As Amazon continues its quest for world domination, there’s one sector it hasn’t captured: luxury fashion. Though Amazon has tried to convert luxury brands to sellers on the site, many remain holdouts. However, the retail giant has developed strategies to establish itself in the fashion market, even without names like Gucci or Louis Vuitton.
On Prime Day earlier this year, Amazon sold five million apparel items, mainly by pushing private labels or using discounts on fan-favorite brands like Under Armour and Levi’s. This supports predictions that the company will be the largest apparel retailer by 2019, mainly thanks to the success of these private labels. Though most of these private label brands are more conservatively priced, they explain the transition of more mid-market brands to the site.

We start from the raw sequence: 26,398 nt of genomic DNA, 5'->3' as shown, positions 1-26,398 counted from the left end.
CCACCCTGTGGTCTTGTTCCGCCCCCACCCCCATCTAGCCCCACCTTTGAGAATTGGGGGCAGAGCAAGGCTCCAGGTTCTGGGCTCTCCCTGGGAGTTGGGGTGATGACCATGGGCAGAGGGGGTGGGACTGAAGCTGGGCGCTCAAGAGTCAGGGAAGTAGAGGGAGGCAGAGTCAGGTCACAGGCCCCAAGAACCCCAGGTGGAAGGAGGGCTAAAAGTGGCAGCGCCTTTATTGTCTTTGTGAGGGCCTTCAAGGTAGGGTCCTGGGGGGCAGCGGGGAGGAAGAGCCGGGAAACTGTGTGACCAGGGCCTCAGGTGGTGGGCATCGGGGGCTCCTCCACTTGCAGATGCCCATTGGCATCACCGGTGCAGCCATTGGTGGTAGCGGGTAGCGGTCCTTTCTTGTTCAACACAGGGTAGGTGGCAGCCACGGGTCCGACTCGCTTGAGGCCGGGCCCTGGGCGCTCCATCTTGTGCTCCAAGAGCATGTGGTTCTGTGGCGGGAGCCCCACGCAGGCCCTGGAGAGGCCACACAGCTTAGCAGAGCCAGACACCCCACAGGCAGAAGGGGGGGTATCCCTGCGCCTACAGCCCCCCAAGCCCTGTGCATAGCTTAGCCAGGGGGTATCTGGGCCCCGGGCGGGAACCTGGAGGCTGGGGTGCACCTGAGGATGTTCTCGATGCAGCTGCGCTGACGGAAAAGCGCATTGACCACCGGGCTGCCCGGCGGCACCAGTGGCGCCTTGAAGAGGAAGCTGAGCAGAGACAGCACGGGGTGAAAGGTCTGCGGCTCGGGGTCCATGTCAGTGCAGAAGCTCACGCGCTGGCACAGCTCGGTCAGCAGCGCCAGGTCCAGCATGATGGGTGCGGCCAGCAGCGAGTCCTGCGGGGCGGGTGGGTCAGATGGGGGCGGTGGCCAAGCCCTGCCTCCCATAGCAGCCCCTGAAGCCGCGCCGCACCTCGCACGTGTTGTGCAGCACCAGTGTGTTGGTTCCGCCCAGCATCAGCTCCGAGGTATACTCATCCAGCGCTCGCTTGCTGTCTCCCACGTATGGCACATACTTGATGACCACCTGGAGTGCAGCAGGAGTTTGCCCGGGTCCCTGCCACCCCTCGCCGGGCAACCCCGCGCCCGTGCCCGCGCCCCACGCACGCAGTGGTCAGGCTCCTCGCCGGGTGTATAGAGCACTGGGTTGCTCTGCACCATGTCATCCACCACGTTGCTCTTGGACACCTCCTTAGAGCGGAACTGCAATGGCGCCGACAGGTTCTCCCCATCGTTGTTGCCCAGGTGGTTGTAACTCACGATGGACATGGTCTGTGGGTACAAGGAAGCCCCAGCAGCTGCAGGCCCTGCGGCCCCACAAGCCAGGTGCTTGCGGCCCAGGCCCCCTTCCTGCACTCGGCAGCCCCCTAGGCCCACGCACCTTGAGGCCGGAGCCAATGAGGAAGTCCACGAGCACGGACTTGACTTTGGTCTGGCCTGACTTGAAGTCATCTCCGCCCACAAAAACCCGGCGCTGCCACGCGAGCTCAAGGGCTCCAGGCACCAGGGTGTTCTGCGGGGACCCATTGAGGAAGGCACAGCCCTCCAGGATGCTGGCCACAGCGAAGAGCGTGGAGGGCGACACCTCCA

As of this week, Amazon now offers a bigger selection of apparel from Calvin Klein and Tommy Hilfiger than JCPenney or Macy’s, as the brands depart from selling solely through department stores to ride the wave of Amazon’s incredible apparel sales. Both owned by PVH Corp., the two brands were ranked 17th and eighth respectively in Gartner L2’s Digital IQ Index: Fashion Global. These strategies on Amazon help explain the effective digital strategies of both brands and ability to adapt within the ever-changing market to maintain their spots in the top 20.
As other mid-market brands like Coach and Kate Spade continue to distribute on the site, it seems that the trend will only continue. Though some higher-priced luxury fashion brands may steer clear of the retailer, it’s easy to imagine users ordering mid-market and contemporary level products delivered in just two days via Amazon Prime rather than directly through brand-owned sites.